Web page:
A few presenters looked at ambivalence as a form of resistance to false choices. Notably in a paper titled “Poetics of Resistance in the Work of Marilyn Chin: from Protest to Dual Allegiance” Jennifer Wang explicated the subtle poetry of Marilyn Chin. Her analysis focused on Chin’s negotiation of her allegiances to both American and Chinese culture, longing for both freedom and looser family bonds. This was embodied in “Beauty, My Sisters, is not Regalia”:
I meant… Mother
I am not telling you where
I am going so that
Where I end up will always be
A surprise. The virtue of America
Is that she has no direction.
Such a mix of obedience and rebellion is hardly seen as an option. In a paper on “Bob Dylan, John Lennon, and a Typology of Anti-War Protest Songs” Jonathan Stewart reworked Serge Denisoff’s typology of anti-war protest songs to mark the nuances in the messaging of these two major singers of protest songs. While Dylan became increasing less political, Lennon ended as a composer of major protest songs.
In contrast to the papers given by emerging scholars earlier in the day, Will Kaufman’s presentation was more of a performance. His keynote was the soundtrack to Woody Guthrie, accompanied by Kaufman’s own acoustic guitar. The songs sounded like an encouraging serenade to a group of exhausted Americanists. Kaufman showed the radical undertones of Guthrie’s patriotic ballad, “This Land is Your Land”, usually sweetly sung by American children in elementary schools everywhere. Most Americanists will know that the song was composed in an abject moment after having heard “God Bless America” too many times, but fewer will know of Guthrie’s radical political views or his fine parodic songs.
The songs were placed in the historical contexts of the Depression, American popular song, and Guthrie’s radicalization, all aspects that are fully explored and discussed in Kaufman’s book Woody Guthrie: American Radical. Guthrie was born in a small town in Oklahoma and may have lived there contentedly his whole life except for the fact that the town was buried by a dust storm during the Dust Bowl in 1933. This was marked as the starting point for Guthrie’s radicalisation. It occurred as a result of his migratory experience and journalistic endeavors amongst the destitute Californian tent cities that became icons of the Great Depression. Kaufman demonstrated how the stormy 1930s changed the song-writer. Guthrie evolved from bleak apocalyptic ballads (“So Long”), to playful parodies of hymns, to songs laced with political imagery and conviction. Narrating how Guthrie crisscrossed the US, Kaufman included pit stops about major influences like the songs of communist Joe Hill who once said that “a pamphlet—no matter how good—is only read once but a good song is sung over and over.” For instance, Hill’s numerous parodies of religious hymns inspired one of Guthrie’s most endearing parodies “I ain’t got no Home,” a reworking of a saccharin 1938 Carter family hit “The World is not my Home.”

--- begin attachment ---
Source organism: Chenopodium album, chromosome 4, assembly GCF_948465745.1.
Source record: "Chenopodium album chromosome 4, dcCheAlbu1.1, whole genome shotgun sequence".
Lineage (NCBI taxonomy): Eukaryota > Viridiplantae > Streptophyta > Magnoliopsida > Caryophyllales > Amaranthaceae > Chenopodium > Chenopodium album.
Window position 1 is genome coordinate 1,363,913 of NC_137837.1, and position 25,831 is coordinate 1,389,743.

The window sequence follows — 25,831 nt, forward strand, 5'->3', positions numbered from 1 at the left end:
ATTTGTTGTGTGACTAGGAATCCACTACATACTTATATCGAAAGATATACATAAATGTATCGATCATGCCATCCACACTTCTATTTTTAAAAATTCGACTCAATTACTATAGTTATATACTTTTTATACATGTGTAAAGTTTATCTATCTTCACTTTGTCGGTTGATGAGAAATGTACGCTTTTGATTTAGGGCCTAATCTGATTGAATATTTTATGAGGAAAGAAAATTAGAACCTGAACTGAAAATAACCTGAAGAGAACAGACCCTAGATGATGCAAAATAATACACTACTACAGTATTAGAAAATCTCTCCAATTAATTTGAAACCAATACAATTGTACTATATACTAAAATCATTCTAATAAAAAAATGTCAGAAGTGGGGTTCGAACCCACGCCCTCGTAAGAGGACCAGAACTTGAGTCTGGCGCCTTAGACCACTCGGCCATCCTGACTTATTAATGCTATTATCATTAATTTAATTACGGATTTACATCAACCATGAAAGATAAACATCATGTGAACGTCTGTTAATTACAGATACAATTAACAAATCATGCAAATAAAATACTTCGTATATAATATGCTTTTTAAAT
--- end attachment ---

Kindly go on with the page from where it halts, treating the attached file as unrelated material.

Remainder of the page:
Kaufman’s work has helped redden pages of the American songbook and exposed some of Guthrie’s cultural echoes. His concluding answers to questions cast a down-to-earth evaluation of the significance of the American tradition of folk music. The question is not if it will continue, but “What does the tradition do? Does it change how people vote for instance?” Guthrie created a hummable jeremiad against the capitalist system, which he liked to call the capitalist cistern, and sang protest songs against corrupt bankers, greedy land owners, and tinsel pop hits from Tin Pan Alley. “The Land is Your Land” is emblematic of his form of resistance creating a ballad to express a new sense of ownership and defiance of the capitalist hegemony, as in this often forgotten verse:
Was a high wall there that tried to stop me
A sign was painted said: Private Property,
But on the back side it didn’t say nothing —
This land was made for you and me.
Although Woody Guthrie’s dislike of capitalism has communist roots, it is hard to distance his grievances from many Americans from small towns. Although he was an extremely talented song writer, he can hardly be seen as an intellectual, and his views may pair up well with socialist Eugene Debs and even a populist Democratic like Ralph Yarborough in the 1960s. As he emerged from a crisis, his songs represent as much the chaos of the 1930s as the justifiable fervour of many disgruntled Americans. However, the contribution of Kaufman to the view of Guthrie cannot be dismissed; he has clearly taken a writer of children’s and folk songs, who can appear two-dimensional and jingly at times to be honest, to an entirely new level—all the while preserving the artistry of his songs by performing them.
(For those who could not attend the conference and are interested in seeing Professor Kaufman’s talk, a longer version can be found here).